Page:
National Cycle Route 62 connects Fleetwood on the Fylde in Lancashire and Selby; in North Yorkshire. It forms part of the Trans Pennine Trail, a long distance cycle path running from coast to cost across North England. On the sections that we have walked it is more commonly known as the Liverpool Loop Line. Ensuring quick travel from Halewood to Aintree.
Liverpool Loop Line
With various points of access, across the region the terrain is flat and tarmac. The Liverpool Loop Line was abandoned in 1964 by British Rail; leaving it to fall to ruin until 1986 when plans were drawn up. A new purpose was bought to the railway lines, a cycle path. After 12 years of construction, it was opened to the public who had been patiently waiting.
Even to this day the path provides a safe traffic less (for most of the way) passage through the heart of Liverpool. Lined with trees, wildlife and bustling Liverpool life. Some people say although you know you are travelling through the city some part feel like countryside. The route takes users through woodland parks which runs through rocky cuttings or high on embankments; with wide views across the city.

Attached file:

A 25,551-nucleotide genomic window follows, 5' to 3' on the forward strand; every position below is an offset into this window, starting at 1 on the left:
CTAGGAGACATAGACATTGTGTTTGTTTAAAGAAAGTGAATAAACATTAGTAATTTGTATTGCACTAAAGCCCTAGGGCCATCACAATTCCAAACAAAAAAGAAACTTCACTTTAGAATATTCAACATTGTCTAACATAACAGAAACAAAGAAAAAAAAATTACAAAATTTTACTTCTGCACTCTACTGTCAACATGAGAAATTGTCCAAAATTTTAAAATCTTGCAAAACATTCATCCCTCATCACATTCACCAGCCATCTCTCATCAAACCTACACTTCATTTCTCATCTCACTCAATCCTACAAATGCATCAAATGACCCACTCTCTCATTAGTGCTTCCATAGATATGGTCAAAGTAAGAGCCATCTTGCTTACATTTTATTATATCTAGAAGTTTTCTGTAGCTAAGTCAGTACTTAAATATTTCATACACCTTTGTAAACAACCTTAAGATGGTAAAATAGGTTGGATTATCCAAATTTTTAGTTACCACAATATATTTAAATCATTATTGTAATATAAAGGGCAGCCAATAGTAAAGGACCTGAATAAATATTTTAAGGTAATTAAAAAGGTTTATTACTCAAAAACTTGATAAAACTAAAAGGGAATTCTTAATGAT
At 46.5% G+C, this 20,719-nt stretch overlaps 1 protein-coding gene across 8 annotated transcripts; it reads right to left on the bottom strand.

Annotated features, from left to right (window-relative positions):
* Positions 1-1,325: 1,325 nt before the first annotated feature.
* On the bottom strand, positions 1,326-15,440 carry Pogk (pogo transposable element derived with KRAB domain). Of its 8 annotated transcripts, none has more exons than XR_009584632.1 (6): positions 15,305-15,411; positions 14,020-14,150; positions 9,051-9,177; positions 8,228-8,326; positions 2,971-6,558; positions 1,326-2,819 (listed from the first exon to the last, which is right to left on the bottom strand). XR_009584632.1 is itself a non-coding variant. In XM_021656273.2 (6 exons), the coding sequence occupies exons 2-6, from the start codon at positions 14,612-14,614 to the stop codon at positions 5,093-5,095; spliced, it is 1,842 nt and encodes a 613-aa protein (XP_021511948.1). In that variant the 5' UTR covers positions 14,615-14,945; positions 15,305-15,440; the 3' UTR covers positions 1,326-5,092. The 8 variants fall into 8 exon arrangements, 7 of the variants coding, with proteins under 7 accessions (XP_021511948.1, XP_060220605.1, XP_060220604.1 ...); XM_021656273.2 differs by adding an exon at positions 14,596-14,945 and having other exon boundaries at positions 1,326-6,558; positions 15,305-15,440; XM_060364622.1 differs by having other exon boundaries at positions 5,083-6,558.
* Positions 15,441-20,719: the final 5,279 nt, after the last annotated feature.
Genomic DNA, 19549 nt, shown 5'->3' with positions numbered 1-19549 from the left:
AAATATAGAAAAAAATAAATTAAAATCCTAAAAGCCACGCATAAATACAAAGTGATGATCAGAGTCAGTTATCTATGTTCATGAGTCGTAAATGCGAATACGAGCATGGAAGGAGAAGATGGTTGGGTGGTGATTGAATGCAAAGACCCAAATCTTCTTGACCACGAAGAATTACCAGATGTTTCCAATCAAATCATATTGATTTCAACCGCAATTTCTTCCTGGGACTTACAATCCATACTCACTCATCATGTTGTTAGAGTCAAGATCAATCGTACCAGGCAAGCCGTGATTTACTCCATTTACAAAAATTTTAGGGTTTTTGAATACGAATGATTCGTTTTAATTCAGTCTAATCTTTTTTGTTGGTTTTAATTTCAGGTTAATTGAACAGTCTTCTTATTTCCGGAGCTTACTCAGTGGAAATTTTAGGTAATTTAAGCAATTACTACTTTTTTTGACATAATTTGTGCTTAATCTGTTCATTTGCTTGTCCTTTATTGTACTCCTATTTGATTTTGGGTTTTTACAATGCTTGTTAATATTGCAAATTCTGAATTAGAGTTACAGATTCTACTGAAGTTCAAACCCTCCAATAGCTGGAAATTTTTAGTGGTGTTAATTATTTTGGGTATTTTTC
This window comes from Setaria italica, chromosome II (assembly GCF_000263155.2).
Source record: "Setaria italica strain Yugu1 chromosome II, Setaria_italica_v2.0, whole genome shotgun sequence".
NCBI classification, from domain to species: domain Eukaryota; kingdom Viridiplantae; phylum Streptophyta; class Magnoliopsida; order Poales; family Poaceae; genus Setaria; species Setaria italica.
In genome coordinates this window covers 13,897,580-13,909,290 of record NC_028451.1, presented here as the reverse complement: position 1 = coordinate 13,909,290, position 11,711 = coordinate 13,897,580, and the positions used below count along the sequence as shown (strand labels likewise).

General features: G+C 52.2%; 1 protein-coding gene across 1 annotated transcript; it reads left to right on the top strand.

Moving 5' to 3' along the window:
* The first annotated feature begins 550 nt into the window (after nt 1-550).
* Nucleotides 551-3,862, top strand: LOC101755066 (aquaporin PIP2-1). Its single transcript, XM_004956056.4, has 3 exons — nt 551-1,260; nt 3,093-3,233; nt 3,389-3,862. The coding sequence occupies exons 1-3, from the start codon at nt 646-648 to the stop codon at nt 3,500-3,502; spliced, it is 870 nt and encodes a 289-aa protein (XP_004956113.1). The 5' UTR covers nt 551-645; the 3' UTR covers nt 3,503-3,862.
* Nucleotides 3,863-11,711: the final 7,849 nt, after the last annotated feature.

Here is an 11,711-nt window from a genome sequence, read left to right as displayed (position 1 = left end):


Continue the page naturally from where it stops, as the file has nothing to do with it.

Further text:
The trail is known to be ideal for young or inexperienced cyclists due to the flat nature of the track.
The map above shows all the access points onto the cycle route. As you can see there are many across the city so theres no excuse to join and see who you meet.
We often take the cycle path in both direction, especially on the weekends when we have plenty time to explore. It’s a great place for controlled socialisation for your dogs as a result of plenty walkers, cyclists and dog walkers on this path travelling to all parts of Liverpool. The points of interest on this line include: Croxeth Hall Park, National Wildflower Centre, Aintree Race course and St. Peters church, Woolton. The girls really enjoy our walks along the cycle path as there is so many smells to take in and dogs to meet.